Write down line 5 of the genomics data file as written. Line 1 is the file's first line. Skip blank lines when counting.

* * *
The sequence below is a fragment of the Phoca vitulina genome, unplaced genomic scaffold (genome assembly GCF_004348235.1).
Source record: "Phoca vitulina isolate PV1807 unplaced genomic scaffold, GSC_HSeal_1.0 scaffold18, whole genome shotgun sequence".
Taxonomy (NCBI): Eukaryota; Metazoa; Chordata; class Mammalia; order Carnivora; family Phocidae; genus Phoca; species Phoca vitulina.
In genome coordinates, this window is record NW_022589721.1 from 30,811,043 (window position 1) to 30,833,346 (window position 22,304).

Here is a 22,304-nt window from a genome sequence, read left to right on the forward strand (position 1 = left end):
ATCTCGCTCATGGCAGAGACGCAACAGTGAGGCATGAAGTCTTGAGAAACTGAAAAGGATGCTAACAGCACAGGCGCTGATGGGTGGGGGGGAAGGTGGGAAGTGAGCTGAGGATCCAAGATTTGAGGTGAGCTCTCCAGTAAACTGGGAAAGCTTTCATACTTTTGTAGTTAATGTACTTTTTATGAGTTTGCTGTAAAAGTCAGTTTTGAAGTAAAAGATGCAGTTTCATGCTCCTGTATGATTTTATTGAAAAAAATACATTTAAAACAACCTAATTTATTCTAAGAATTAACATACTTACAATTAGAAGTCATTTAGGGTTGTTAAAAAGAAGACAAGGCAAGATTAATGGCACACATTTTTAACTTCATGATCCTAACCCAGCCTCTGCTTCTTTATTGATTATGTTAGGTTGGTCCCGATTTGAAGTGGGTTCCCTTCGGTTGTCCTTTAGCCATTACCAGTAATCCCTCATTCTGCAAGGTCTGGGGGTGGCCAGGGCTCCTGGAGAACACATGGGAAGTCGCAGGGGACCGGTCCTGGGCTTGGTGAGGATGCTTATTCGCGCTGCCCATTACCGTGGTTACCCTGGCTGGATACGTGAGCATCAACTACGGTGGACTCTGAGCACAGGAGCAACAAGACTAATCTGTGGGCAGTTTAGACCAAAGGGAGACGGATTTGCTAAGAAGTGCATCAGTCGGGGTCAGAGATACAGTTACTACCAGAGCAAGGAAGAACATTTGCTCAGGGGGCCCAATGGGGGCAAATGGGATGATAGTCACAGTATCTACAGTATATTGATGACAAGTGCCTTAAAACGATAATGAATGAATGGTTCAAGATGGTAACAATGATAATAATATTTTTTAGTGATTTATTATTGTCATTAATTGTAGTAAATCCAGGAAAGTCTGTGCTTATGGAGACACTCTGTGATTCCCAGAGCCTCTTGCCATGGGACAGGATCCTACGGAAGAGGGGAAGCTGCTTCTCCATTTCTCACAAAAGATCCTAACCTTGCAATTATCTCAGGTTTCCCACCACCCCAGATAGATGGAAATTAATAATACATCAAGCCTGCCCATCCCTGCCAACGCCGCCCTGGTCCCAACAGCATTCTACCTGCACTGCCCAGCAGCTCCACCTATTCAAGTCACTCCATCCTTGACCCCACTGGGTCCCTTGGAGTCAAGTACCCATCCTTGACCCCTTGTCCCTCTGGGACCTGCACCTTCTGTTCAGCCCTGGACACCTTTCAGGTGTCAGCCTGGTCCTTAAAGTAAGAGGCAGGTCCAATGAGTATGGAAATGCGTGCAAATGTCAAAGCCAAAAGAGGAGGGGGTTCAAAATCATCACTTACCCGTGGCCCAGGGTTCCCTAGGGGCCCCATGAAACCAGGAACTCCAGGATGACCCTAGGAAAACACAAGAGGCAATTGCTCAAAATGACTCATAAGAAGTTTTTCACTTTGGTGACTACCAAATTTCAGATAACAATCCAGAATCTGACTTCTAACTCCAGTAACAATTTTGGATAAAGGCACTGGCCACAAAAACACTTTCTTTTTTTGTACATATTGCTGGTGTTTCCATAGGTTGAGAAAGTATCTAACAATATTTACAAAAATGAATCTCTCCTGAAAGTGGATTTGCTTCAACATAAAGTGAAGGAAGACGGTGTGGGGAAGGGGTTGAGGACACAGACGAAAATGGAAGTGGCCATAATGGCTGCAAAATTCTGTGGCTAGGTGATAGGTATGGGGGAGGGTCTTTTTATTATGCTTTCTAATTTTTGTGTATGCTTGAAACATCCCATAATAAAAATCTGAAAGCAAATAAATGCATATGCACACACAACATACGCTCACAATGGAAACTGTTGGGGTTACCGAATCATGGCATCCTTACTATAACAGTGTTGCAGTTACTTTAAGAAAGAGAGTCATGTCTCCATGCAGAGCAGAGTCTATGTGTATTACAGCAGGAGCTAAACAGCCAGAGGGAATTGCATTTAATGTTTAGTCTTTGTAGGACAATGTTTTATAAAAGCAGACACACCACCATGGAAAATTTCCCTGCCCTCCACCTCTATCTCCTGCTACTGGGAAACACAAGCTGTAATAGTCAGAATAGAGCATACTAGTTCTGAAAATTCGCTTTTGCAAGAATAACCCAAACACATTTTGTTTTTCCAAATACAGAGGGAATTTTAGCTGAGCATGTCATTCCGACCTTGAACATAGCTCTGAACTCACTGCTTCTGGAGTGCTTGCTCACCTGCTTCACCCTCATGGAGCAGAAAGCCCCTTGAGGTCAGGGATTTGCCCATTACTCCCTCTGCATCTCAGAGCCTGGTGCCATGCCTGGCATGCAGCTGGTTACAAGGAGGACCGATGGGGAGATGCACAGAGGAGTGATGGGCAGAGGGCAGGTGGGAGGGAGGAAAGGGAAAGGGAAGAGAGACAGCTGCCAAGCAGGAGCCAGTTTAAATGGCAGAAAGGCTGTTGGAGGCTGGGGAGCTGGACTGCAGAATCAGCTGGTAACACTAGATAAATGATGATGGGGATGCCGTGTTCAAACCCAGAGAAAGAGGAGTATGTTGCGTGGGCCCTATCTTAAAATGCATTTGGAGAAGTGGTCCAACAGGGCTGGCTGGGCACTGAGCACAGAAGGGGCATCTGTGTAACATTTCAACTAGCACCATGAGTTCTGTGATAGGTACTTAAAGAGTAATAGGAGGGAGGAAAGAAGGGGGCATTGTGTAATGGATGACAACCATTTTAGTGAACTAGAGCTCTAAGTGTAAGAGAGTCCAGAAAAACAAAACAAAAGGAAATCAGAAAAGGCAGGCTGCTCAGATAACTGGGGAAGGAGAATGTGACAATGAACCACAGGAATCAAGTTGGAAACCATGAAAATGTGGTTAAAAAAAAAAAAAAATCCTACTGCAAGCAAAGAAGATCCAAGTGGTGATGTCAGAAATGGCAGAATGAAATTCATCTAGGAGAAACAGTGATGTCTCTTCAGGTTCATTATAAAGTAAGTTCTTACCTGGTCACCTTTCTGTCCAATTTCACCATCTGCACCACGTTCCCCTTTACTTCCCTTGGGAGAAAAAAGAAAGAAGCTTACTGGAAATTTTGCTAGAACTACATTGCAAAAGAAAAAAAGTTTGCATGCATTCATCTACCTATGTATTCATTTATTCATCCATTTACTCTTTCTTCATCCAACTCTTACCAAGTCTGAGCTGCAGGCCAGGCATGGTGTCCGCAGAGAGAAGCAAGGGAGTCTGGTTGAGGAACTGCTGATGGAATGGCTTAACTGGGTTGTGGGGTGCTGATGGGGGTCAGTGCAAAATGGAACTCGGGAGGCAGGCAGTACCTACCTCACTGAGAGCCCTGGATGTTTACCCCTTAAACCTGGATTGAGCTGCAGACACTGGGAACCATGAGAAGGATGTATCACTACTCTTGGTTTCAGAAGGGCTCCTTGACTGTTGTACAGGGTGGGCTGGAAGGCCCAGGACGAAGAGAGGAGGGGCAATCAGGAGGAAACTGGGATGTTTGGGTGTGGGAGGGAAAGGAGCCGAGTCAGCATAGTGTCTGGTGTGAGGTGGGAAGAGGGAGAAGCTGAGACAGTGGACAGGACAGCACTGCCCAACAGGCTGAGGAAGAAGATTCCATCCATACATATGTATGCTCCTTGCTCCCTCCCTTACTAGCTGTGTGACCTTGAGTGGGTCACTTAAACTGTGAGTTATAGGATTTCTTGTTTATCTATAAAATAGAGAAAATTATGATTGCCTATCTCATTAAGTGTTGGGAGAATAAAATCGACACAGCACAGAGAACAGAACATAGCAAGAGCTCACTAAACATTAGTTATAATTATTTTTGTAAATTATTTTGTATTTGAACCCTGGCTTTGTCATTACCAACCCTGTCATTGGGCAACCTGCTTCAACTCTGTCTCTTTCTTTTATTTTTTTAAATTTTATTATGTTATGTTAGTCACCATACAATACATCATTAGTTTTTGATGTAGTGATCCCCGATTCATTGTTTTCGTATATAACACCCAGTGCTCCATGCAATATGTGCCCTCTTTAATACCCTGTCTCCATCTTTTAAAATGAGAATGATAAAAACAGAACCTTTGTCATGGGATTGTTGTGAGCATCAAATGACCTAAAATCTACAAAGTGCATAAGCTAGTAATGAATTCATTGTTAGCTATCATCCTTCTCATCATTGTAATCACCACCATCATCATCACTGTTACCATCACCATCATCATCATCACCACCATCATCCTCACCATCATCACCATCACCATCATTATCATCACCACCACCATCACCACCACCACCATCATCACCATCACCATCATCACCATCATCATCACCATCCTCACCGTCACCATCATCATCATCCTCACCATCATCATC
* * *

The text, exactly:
Here is a 22,304-nt window from a genome sequence, read left to right on the forward strand (position 1 = left end):